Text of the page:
Rigorous clinical trials are the foundation of modern medicine. Before any new drug is approved by regulators, its makers have to prove the efficacy and safety of the product through carefully controlled tests on representative samples of patients.
Prior to sale, a new drug will undergo three or four phases of trials. These involve gradually increasing numbers of test subjects, from less than 100 in early tests to investigate the safety and efficacy of the product, to several thousand in "Phase 3 and 4" trials designed to confirm its safety and effectiveness in a diverse patient population.
Globally, the pharmaceutical industry spends around $40 billion a year on clinical trials, and the cost is rising by more than 5 percent a year. That's due to the increasing complexity of modern pharmaceuticals, the need to test with multiple patient groups in different parts of the world, and the difficulty involved in finding and recruiting participants for trials of drugs targeting rarer conditions. Companies have to get clinical trials right. There's a lot riding on them: the safety of trial participants, the treatment outcomes of future patients, and the $2.8 billion or so of investment required to identify, develop and prove a new drug.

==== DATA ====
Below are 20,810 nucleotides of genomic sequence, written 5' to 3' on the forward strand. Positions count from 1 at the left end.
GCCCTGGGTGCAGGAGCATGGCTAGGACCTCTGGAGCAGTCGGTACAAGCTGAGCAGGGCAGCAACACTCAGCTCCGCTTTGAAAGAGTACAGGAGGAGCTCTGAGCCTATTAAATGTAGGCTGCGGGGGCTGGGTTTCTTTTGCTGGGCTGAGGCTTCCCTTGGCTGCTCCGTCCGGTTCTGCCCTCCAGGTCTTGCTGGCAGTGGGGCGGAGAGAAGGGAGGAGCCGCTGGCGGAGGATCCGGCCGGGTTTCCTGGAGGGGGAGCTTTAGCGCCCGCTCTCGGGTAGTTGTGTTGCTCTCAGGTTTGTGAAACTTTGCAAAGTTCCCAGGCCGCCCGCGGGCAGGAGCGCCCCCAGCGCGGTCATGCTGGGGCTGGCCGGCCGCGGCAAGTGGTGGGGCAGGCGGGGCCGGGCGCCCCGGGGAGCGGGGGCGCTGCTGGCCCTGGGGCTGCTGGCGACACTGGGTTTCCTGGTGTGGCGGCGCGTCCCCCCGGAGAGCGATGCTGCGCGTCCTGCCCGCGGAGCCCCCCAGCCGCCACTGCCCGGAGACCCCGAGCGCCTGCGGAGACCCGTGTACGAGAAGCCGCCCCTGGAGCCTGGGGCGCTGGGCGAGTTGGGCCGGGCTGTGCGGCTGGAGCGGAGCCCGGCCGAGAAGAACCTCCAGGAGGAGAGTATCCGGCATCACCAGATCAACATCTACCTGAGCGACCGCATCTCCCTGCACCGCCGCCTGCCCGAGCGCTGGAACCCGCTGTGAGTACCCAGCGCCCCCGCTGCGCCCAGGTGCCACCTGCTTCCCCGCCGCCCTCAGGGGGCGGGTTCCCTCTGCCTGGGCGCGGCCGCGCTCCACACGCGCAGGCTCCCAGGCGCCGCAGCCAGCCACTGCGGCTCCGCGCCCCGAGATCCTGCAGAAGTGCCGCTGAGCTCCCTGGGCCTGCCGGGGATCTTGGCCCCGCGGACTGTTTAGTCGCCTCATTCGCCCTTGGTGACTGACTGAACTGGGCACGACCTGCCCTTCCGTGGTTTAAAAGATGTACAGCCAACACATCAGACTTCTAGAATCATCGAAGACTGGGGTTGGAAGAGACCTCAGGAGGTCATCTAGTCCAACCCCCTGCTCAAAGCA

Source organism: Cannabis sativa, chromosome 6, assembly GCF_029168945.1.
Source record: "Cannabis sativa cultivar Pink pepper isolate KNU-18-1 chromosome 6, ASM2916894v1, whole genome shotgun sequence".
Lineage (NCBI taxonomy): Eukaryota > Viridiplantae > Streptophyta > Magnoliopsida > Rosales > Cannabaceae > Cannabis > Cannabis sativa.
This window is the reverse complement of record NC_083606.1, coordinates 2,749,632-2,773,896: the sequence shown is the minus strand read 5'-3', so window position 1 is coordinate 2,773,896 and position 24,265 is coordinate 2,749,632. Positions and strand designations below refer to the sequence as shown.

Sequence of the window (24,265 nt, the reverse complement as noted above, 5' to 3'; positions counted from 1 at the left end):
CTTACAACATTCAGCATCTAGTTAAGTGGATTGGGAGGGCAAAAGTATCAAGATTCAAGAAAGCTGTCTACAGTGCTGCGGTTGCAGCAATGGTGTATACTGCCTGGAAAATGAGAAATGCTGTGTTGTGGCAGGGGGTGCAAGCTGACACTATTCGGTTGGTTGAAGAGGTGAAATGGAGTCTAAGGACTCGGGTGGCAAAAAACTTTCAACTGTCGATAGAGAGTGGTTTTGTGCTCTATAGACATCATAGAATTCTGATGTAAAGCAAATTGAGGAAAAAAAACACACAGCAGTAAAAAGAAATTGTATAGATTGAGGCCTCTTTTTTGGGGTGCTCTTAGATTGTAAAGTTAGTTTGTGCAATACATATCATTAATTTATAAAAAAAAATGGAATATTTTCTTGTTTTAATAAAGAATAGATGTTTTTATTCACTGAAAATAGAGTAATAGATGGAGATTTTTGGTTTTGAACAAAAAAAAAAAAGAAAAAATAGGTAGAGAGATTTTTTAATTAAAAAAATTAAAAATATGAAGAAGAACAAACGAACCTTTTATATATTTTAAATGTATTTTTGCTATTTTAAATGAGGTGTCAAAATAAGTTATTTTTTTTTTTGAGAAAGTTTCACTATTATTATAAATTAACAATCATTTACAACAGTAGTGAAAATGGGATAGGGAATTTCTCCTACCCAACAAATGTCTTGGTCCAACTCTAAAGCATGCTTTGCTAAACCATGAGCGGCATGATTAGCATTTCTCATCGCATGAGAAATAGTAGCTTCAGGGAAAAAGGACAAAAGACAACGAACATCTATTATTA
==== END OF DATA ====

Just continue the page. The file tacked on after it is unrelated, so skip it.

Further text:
Logistics are both a significant cost driver and a key pain point in all clinical trials. Running a trial requires the coordinated distribution and delivery of numerous items to multiple sites. That can involve everything from sensitive, high-value biopharmaceutical products that require specialized temperature-controlled transport, to computers, diagnostic equipment and clinical supplies. Today, those logistics activities are highly fragmented, involving multiple suppliers and service providers. Ensuring everything is in the right place at the right time ready for trial participants is difficult, time-consuming and error-prone. No wonder the top 20 global pharmaceutical companies spend around €2.6 billion ($3.2 billion) a year on research & development logistics.